Lottery isn't always a boon to schools
The selling point for state lotteries was that they would steer money to education. The actual results are a bit more mixed.
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All these states plan to donate their full proceeds to educational programs.Skip to next paragraph
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But the overall financial success of state lotteries is uneven as well. Massachusetts, which permits no advertising for its lottery and devotes all its profits to spending on local schools and cities, is sometimes called the most efficient of all state lotteries.
California, on the other hand, is sometimes criticized as an inefficient lottery hampered by poorly conceived restrictions.
Some states spend so heavily on lottery prizes and related advertising that their proceeds are thin and may vary dramatically from year to year.
Of course, even when lotteries are not most profitably managed, there are certain residual benefits to linking state lotteries to spending for schools, says Mr. Augenblick.
One is that politicians sell lotteries to the public by stressing the paramount need to fund public education. If nothing else, Augenblick says, their campaigning serves to reenforce the message that spending on schools is both important and taken seriously.
"They get the issue in front of people that there ought to be more money for education," he says. "And then the support of the people tells politicians that this does matter to voters."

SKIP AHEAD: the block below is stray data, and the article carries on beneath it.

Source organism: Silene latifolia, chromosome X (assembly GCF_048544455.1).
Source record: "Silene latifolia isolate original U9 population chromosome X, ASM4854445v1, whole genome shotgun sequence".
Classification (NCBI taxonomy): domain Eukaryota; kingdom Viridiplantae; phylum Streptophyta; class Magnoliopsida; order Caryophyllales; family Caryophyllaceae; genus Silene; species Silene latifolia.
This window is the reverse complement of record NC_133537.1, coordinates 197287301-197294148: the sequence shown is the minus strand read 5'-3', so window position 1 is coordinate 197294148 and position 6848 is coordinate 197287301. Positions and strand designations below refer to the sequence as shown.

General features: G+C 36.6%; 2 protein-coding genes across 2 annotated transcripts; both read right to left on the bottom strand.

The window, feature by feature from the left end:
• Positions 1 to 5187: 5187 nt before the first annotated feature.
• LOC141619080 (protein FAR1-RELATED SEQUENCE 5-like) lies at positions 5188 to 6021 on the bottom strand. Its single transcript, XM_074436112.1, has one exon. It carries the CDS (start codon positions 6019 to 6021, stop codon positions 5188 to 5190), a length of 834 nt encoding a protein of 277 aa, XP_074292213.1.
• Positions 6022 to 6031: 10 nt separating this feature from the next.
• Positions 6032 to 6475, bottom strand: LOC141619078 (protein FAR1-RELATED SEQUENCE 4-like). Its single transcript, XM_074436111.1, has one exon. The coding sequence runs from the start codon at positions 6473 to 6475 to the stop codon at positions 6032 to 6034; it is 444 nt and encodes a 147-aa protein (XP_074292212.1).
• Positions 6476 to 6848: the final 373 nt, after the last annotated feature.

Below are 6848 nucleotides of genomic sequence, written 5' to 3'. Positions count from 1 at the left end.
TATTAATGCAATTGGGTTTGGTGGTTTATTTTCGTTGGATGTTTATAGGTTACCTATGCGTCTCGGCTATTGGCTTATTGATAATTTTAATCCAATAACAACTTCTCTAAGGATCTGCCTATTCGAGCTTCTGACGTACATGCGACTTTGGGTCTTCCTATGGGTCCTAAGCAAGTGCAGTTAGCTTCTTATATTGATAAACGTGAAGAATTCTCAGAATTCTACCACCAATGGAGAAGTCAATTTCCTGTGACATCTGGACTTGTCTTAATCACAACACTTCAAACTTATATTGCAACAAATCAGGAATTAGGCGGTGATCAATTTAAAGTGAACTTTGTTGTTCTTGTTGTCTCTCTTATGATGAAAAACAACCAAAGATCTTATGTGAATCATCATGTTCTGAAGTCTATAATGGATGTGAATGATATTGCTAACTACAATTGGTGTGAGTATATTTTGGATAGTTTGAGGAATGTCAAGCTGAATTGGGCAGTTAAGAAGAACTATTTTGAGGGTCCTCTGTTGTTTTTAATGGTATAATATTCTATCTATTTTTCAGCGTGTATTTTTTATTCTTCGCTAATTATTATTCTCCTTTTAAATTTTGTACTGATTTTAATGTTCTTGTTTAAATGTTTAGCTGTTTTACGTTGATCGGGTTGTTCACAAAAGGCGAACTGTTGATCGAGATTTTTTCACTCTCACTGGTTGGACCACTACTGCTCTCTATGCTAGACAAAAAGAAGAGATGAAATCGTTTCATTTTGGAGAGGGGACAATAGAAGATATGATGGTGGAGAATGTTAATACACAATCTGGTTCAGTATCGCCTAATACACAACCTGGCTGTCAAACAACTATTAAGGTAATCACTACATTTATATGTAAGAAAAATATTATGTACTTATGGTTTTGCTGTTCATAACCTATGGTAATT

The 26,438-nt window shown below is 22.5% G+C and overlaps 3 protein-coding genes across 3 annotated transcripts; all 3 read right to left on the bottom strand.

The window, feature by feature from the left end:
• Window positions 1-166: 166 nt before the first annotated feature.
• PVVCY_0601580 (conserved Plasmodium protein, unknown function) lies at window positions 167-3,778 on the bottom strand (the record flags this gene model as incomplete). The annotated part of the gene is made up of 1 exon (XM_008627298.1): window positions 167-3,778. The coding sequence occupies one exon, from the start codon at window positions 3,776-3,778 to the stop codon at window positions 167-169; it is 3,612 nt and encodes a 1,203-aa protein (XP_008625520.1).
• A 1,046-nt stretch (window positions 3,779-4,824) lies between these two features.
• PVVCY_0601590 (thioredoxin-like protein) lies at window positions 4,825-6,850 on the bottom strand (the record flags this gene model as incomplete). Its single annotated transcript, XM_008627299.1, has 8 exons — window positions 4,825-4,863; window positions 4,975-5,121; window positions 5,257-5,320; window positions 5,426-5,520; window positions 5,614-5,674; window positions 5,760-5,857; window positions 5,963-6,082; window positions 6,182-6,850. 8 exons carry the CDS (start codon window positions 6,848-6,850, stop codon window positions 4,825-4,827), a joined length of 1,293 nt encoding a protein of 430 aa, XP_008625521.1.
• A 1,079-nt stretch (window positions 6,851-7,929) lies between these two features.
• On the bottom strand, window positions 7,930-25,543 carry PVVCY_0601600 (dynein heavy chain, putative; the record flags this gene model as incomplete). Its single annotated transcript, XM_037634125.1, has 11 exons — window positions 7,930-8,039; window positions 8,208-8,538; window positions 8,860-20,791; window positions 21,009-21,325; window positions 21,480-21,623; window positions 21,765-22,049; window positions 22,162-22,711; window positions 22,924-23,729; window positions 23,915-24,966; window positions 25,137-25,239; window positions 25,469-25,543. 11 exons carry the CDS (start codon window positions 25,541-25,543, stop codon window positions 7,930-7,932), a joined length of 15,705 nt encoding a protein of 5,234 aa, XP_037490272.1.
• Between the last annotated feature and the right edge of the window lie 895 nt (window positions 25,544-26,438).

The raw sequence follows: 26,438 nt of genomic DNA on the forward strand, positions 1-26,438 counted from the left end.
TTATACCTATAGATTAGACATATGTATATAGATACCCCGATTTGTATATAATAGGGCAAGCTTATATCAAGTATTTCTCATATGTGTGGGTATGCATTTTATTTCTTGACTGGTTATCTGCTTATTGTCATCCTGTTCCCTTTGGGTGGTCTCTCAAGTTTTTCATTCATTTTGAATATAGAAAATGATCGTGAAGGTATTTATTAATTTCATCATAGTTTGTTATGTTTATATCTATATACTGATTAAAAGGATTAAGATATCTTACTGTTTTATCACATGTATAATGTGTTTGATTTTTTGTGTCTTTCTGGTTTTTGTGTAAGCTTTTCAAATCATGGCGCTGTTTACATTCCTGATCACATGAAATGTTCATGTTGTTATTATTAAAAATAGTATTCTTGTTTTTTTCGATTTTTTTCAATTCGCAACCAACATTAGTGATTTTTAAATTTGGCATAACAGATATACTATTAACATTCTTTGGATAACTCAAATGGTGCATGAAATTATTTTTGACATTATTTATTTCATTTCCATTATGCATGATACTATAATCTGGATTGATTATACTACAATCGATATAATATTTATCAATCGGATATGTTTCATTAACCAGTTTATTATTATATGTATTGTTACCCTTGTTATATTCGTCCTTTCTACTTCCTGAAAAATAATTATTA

There are also those who argue that, however marginal the financial contribution of the lotteries may be, those few extra dollars may make a difference.
Last year in Illinois, where all lottery proceeds go to education, lottery earnings accounted for 3 percent of the total $18.61 billion the state spent on education.
"If you believe that 1 percent is critical - and some people do," says Augenblick, "then all of these lotteries are important. But you're not talking about the bulk of anything."
The idea of raising money for schools through lotteries has been an American tradition since Colonial times, McGowan says.
Both Harvard and Columbia Universities, he points out, helped finance some of their earliest buildings through lotteries.
"It was a tradition," McGowan says.
But today, he adds, state lotteries have become a type of institution. "I don't think they can be cut now," he says. "Once it gets in there, the state becomes pretty dependent on this for revenue."
What's likely for the future is more state involvement in lotteries and other forms of gambling as well, McGowan forecasts.
Games of chance will continue to be frequently pegged to education because it's an effective way to overcome public qualms about legal gambling.
That's not necessarily a bad thing for school financing, says Augenblick - but neither is it a tremendously good thing.
"The state lotteries are good," he says. "They're better than nothing. But they're not nearly as good as they're sold to people to be."
The amount of lottery money that goes to schools varies by year and by state. During a recession, lotteries take in less money, and states often must make up the difference by raising taxes.
* Total US lottery profits for fiscal year 2002 were $13.7 billion.
* 39 states, plus the District of Columbia, have state-sponsored lotteries.
* 22 states earmark lottery proceeds* for education funding.
* 13 states and the District of Columbia earmark lottery proceeds for general funds, which may or may not fund education.
* States that earmark 100% of lottery proceeds to education* are: Georgia, Illinois, Michigan, Missouri, New Mexico, New York, Ohio, Texas, Vermont, and Virginia.
* Note: Some states use lottery money instead of, not in addition to, state money set aside for education.
Source: 2003 Education Commission of the States